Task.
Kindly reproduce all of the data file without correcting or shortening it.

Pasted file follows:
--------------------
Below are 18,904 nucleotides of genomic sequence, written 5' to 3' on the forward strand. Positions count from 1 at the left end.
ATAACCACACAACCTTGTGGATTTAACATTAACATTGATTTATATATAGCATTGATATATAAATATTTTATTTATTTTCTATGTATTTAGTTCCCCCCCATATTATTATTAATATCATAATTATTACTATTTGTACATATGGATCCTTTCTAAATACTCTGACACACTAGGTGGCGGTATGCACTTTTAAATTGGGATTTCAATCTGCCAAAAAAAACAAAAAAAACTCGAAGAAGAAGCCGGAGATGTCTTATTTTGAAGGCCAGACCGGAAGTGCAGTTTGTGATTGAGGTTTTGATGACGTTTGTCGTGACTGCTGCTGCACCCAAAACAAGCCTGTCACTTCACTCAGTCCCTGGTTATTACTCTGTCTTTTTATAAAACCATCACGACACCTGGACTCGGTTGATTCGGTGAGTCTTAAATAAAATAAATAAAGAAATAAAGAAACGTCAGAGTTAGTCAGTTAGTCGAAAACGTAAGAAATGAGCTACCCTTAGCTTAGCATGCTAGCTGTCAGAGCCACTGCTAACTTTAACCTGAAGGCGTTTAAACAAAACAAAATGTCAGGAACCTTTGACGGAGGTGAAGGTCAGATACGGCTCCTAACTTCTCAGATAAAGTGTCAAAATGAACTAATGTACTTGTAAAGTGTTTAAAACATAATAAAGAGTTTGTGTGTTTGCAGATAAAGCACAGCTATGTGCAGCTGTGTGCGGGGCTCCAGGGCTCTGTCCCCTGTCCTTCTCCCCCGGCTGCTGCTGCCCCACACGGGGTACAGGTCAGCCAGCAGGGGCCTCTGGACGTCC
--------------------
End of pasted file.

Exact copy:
Below are 18,904 nucleotides of genomic sequence, written 5' to 3' on the forward strand. Positions count from 1 at the left end.
ATAACCACACAACCTTGTGGATTTAACATTAACATTGATTTATATATAGCATTGATATATAAATATTTTATTTATTTTCTATGTATTTAGTTCCCCCCCATATTATTATTAATATCATAATTATTACTATTTGTACATATGGATCCTTTCTAAATACTCTGACACACTAGGTGGCGGTATGCACTTTTAAATTGGGATTTCAATCTGCCAAAAAAAACAAAAAAAACTCGAAGAAGAAGCCGGAGATGTCTTATTTTGAAGGCCAGACCGGAAGTGCAGTTTGTGATTGAGGTTTTGATGACGTTTGTCGTGACTGCTGCTGCACCCAAAACAAGCCTGTCACTTCACTCAGTCCCTGGTTATTACTCTGTCTTTTTATAAAACCATCACGACACCTGGACTCGGTTGATTCGGTGAGTCTTAAATAAAATAAATAAAGAAATAAAGAAACGTCAGAGTTAGTCAGTTAGTCGAAAACGTAAGAAATGAGCTACCCTTAGCTTAGCATGCTAGCTGTCAGAGCCACTGCTAACTTTAACCTGAAGGCGTTTAAACAAAACAAAATGTCAGGAACCTTTGACGGAGGTGAAGGTCAGATACGGCTCCTAACTTCTCAGATAAAGTGTCAAAATGAACTAATGTACTTGTAAAGTGTTTAAAACATAATAAAGAGTTTGTGTGTTTGCAGATAAAGCACAGCTATGTGCAGCTGTGTGCGGGGCTCCAGGGCTCTGTCCCCTGTCCTTCTCCCCCGGCTGCTGCTGCCCCACACGGGGTACAGGTCAGCCAGCAGGGGCCTCTGGACGTCC